The 'language' of the is important, too. The 'language' of includes not only the words but also the pictures, and even the style of type used.

Think of the fashion shoes again. An for fashion shoes would look entirely different from one for stout walking shoes. What is important about fashion shoes is that their colour and style should be attractive and up to date. But stout walking shoes are expected to stand up to tough wear, keep the water out, and be comfortable. In , the words used, the style of photograph or artist's drawing and the whole effect would stress these different points.


There are so many different ways to advertise, so many different 'audiences' and so many different media that getting the best out of is a highly skilled job. It involves experts in many different fields - writers, artists, photographers, designers, television production crews and many others. The advertiser will have put aside so much money - his budget - for . How can he be sure it is spent in the most effective way?

This is where the agency comes in. The agency is usually the link between the advertiser - the skilled people who can.turn.-his message. into-an effective - and the media where the will appear. -

Between them, the advertiser and his agency will decide questions like this:

* Where is the potential market?
* What is the message?
* Who are the audience?
* What is the best way to reach that audience?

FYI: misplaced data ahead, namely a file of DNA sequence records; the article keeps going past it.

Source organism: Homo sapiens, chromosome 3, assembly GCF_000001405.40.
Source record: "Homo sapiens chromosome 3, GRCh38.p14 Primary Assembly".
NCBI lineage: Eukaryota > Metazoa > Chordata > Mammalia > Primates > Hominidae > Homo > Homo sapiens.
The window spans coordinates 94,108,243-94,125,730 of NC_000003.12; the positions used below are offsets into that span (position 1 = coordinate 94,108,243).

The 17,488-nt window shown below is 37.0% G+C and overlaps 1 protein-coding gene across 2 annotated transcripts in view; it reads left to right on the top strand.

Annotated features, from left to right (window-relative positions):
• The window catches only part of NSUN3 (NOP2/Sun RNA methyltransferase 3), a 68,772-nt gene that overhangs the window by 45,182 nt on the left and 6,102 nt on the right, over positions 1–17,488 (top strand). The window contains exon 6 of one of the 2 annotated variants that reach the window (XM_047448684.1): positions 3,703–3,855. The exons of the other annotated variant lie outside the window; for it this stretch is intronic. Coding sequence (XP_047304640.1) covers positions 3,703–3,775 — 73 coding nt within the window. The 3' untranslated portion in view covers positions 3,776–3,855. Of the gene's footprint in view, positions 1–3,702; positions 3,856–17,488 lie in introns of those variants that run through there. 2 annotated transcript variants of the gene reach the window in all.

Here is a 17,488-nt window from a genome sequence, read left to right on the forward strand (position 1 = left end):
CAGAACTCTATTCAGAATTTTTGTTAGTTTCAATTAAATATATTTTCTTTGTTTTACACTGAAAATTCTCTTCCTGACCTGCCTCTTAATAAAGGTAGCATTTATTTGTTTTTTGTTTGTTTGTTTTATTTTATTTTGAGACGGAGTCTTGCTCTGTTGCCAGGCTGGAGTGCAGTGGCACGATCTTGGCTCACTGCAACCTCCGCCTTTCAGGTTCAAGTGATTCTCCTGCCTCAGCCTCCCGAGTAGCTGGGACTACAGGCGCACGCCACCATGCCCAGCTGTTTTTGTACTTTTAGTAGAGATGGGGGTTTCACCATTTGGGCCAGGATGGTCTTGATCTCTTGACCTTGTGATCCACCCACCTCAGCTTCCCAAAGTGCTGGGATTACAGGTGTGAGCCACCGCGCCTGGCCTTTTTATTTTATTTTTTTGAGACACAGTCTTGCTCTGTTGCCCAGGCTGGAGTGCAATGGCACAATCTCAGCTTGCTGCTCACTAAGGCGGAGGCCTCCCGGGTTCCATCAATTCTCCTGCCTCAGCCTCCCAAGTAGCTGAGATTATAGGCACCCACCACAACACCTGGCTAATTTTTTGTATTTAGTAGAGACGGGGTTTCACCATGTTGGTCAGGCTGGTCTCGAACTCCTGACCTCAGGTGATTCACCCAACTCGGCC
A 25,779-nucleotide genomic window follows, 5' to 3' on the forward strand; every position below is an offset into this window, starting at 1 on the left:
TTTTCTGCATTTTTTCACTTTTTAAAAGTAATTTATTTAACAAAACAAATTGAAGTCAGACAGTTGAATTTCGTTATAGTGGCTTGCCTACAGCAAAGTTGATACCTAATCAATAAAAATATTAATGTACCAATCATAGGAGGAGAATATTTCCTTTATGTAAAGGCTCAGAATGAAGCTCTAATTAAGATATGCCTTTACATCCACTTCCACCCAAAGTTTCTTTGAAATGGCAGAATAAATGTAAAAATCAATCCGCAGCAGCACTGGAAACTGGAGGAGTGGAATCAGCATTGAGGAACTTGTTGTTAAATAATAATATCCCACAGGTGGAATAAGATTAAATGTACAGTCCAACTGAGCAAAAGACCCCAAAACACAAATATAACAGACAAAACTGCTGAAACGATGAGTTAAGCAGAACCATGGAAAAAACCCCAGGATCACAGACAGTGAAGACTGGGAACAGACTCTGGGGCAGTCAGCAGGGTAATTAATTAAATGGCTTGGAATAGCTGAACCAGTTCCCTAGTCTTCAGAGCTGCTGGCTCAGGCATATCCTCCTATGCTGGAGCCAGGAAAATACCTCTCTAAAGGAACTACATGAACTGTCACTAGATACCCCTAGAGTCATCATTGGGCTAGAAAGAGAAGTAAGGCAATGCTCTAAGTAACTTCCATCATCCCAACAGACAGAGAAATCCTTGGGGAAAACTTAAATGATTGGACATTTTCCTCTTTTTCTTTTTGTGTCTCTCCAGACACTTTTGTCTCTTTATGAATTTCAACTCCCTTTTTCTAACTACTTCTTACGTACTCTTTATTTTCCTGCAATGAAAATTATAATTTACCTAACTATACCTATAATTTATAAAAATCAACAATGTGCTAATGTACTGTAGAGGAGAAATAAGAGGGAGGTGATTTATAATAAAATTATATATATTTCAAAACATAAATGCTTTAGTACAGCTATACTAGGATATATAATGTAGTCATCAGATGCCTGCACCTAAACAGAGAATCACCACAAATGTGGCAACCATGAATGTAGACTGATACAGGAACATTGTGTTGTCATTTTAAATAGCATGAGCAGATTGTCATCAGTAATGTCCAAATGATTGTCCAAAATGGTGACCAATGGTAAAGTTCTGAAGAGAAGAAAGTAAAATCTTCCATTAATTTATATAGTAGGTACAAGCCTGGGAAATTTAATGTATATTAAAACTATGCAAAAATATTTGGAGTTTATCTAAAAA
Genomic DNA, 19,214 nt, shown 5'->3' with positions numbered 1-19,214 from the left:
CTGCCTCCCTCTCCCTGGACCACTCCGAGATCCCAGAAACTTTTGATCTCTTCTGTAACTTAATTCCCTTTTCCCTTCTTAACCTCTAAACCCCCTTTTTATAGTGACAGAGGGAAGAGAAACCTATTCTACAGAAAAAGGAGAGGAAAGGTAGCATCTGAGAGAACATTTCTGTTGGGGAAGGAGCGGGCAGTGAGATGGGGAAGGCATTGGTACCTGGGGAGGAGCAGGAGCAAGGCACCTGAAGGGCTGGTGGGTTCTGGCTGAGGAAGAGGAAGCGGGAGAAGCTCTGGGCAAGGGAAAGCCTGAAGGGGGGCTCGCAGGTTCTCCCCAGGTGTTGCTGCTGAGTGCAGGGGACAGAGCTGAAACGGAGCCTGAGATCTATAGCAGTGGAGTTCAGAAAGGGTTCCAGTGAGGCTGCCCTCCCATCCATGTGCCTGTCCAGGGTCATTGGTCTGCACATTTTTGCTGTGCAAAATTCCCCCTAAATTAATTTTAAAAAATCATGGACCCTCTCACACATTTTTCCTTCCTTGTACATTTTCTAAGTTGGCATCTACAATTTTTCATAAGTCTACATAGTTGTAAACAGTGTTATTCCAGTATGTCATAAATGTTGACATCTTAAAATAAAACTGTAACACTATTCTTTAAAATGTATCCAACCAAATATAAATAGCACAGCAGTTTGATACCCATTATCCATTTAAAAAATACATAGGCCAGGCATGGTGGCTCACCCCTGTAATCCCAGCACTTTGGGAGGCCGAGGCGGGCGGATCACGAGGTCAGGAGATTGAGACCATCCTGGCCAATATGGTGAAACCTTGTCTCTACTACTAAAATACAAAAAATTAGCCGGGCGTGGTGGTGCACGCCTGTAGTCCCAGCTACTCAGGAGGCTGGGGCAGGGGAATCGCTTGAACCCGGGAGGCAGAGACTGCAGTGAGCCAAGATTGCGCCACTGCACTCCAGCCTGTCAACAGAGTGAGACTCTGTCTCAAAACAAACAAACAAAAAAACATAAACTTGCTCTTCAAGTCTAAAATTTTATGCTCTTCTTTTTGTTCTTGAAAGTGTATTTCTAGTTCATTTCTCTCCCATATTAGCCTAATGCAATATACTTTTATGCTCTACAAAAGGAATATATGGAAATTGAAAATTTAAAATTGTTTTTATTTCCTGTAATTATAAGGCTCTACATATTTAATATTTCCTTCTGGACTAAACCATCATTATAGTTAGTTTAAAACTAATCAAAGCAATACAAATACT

* What kind of 'language' should we use?

The answers will enable the agency to plan a campaign. This might include in one kind of media, or in several kinds. It might be a short campaign lasting only a few weeks, or it might be spread over several months.

Once these decisions have been made, the agency will present the advertiser with ideas for the campaign. Meanwhile, space will be booked in newspapers and magazines, and perhaps on poster sites, and time will be. booked with the television programme companies. When the form of the has been finally decided, the agency will arrange for typesetting and artwork to be produced. '

Everything will be planned down to the smallest detail so that when the campaign opens all its separate parts fit neatly together.


The price of space depends on the type of newspaper or magazine, the kind of people who read it, the number of copies sold, and on the size and exact position of the . The cost of time on television or radio varies according to the size of audience that the station expects to have at the time when the goes out, and, of course, on the length of time bought.

A big campaign using national newspapers, magazines and television can cost hundreds of thousands of pounds. But the large national and international companies that run this kind of campaign have sales running into hundreds of millions of pounds each year, and represents only a small proportion of the total cost of producing, distributing and selling their goods.

At the other end of the scale, a shopkeeper opening a new shop, and announcing the fact with spaces in the local papers and a few short 'spot' on regional television, need spend only about £3000 for a very effective campaign.